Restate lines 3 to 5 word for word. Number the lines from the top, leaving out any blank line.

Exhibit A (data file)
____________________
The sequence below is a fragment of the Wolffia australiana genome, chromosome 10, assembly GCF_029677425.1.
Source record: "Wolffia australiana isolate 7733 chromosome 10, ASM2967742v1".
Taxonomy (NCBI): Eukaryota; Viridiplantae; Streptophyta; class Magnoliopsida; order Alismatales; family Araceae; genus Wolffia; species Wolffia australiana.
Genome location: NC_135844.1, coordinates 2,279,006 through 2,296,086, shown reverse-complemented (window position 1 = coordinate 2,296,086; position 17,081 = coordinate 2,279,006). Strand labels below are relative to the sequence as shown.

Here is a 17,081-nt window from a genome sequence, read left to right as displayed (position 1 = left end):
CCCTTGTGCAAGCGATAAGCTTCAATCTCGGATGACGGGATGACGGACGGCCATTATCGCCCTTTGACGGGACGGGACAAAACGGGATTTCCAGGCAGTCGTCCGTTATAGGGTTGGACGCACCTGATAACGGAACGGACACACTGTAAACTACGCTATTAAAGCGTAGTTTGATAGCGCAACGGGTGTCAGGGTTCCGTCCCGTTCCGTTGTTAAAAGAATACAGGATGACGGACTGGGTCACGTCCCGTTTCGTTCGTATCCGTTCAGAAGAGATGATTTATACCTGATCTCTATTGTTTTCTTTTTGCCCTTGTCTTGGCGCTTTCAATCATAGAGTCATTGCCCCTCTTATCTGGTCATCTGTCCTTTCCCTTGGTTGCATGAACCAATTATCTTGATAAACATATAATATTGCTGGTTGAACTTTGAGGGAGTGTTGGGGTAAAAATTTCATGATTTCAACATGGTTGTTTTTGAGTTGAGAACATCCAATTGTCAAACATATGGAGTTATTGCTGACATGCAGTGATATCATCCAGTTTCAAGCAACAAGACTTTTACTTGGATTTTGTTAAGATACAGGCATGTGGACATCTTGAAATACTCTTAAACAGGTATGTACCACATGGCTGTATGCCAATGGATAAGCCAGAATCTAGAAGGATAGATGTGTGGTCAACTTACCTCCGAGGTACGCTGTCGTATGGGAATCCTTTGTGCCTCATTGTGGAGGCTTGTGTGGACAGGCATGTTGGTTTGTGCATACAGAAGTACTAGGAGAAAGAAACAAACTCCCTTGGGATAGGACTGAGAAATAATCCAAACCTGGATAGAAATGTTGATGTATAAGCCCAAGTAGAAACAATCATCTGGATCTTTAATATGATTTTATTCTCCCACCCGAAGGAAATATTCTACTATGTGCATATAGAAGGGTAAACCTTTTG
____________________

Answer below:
Taxonomy (NCBI): Eukaryota; Viridiplantae; Streptophyta; class Magnoliopsida; order Alismatales; family Araceae; genus Wolffia; species Wolffia australiana.
Genome location: NC_135844.1, coordinates 2,279,006 through 2,296,086, shown reverse-complemented (window position 1 = coordinate 2,296,086; position 17,081 = coordinate 2,279,006). Strand labels below are relative to the sequence as shown.

Here is a 17,081-nt window from a genome sequence, read left to right as displayed (position 1 = left end):